Mementos of the ‘T-Shirt War, manufactured to express the Blade Runner filmmakers’ displeasure with one another. (Top) The crew T-shirt, bearing the words ‘Yes Guv’nor My Ass!’ (registering the crew’s unhappiness with an impolitic interview given by Ridley Scott) and (bottom), the counterblast made by Scott, Katy Haber, and Michael Deeley—‘Xenophobia Sucks.’
The Dove that Couldn’t Fly
Do you remember the iconic shot of the dove flying off from Roy Batty’s hand as he dies? Well it didn’t really happen that way on the set.
“Well, the scene was going fine. Rutger (Hauer) made his wonderful speech, he brought the pigeon up, and opened his hand. At which point the bird flapped its wings a couple of times, calmly hopped onto Rutger’s knee, carefully jumped to the ground, and walked away! We then learned that pigeons can’t fly when they’re wet. So I had Terry Rawlings cut away from the bird on the rooftop just as it flapped its wings. Later on, I reshot that outside Elstree Studios in England during post. We got a dry bird, kept it dry and, this time, ended up with a take.
I’m thinking of creating a group of support for Dove 1, which was the bird that took all the heavy rain like a champion but then, when its great moment came, poor thing, couldn’t fly and another beast (a British one) got the Close Up.
To prove you the amount of detail that Sammon offers in his book, let’s read about one single prop of the movie.
Deckard’s deadly and iconic “Blaster” was created by placing the sectionalized barrel, bolt-action mechanism and twin triggers of an Austrian-made Steyr Mannlicher .222 Model SL Remington Rifle atop a partial Charter Arms .44 Special Police Bulldog revolver. The weapon was completed by applying a custom-built translucent, amber-colored pistol grip and 6 tiny LED lights, powered by an internal battery.
Alas, the sound effect of the Blaster firing was changed for The Final Cut; it now, in this writer’s opinion, is softer and lacks the punch of the original discharge.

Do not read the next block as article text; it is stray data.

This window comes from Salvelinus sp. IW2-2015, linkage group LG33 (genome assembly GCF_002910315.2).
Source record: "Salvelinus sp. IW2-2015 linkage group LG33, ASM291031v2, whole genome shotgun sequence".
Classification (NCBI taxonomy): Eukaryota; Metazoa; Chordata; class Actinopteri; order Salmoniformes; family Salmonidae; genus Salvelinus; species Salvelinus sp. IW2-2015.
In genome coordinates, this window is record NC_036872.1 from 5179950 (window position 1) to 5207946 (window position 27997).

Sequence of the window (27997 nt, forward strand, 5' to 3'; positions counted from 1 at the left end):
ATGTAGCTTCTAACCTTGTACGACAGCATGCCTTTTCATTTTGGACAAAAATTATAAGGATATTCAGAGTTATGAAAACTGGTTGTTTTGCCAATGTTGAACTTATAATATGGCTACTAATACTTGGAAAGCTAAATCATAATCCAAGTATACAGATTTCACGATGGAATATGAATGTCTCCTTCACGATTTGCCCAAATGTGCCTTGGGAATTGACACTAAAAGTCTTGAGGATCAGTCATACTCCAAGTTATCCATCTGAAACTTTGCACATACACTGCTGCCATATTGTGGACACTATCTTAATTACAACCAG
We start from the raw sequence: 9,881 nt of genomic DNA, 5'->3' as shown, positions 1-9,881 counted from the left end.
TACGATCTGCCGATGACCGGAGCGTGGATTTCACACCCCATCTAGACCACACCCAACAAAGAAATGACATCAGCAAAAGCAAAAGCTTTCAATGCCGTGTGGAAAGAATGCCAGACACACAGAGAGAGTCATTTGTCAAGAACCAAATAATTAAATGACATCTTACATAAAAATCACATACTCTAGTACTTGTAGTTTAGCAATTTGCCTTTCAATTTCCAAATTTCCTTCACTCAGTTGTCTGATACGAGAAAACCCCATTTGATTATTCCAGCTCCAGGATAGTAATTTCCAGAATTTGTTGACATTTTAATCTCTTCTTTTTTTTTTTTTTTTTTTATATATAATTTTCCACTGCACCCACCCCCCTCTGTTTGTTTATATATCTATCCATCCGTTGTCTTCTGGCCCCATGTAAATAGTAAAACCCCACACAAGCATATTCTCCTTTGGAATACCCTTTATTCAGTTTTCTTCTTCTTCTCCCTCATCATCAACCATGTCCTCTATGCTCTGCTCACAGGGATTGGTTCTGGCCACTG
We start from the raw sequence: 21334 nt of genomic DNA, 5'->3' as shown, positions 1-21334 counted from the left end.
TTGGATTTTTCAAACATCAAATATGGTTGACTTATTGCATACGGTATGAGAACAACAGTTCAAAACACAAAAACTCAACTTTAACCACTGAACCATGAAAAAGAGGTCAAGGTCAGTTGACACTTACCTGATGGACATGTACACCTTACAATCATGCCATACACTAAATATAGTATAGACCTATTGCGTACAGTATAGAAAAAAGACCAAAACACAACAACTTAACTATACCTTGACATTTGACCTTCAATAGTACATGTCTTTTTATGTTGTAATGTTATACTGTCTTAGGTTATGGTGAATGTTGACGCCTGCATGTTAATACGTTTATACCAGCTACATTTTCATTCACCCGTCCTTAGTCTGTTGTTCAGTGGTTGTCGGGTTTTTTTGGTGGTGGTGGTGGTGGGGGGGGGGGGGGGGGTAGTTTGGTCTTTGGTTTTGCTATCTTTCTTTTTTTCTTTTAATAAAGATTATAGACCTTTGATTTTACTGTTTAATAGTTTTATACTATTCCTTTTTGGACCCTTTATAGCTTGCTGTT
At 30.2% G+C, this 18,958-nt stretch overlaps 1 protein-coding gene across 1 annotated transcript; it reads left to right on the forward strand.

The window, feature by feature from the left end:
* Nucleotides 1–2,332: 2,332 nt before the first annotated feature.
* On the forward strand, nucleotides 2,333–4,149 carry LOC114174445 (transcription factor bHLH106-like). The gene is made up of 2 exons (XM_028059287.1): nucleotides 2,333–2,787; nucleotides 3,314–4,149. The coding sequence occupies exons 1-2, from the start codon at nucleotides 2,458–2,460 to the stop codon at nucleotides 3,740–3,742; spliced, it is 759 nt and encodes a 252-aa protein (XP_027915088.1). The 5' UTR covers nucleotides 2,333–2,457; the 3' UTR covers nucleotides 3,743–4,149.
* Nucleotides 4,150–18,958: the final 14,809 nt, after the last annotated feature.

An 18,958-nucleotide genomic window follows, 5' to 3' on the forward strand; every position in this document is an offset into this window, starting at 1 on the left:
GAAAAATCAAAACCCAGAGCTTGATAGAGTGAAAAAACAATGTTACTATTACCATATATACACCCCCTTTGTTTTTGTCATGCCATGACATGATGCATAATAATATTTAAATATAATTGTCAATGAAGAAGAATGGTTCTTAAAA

For much more information on the massive worldwide interest in Deckard’s Blaster (…):
AND LOTS MORE -I MEAN LOTS
If you want to know about the choice of the iconic Bradbury Building, home of J.F. Sebastian and his toys; about the original unconvincing stunt when Zhora dies and how it was fixed; about the friction on the set; about the special effects,; the Vangelis score; Syd Mead‘s unique design work; writer David Peoples’ key contributions; the different versions of the film; the growing of the cult… EVERYTHING is here.
As a bonus, at the very end, it includes interviews with some protagonists of the book: director Ridley Scott and actors Harrison Ford, Sean Young and Rutger Hauer.
Last but not least, below, a 20-minute documentary on the late Blade Runner’s wonderful Director of Photography, Jordan Cronenweth. It wouldn’t be fair to finish this post without devoting some well-deserved quality time to his amazing work.
More on Blade Runner in Best “Making Of” Books: BLADE RUNNERS, DEER HUNTERS &…,
More on “Making Of” Books in Best “Making Of” Books: THE JAWS LOG, Best “Making Of” Books: The Making of CITIZEN KANE and Best Screenwriting Books: ADVENTURES IN THE SCREEN TRADE, amongst others.
More on Fantasy Films? Check Andrew Kevin Walker on SE7EN and 8MM, Fantastic Material from the Original STAR WARS + Great Parody Stuff, King Vs Kubrick: From THE SHINING to DOCTOR SLEEP and All DUNES before DUNE (TV and Movies, from Jodorowky’s to Villeneuve’s), amongst many others!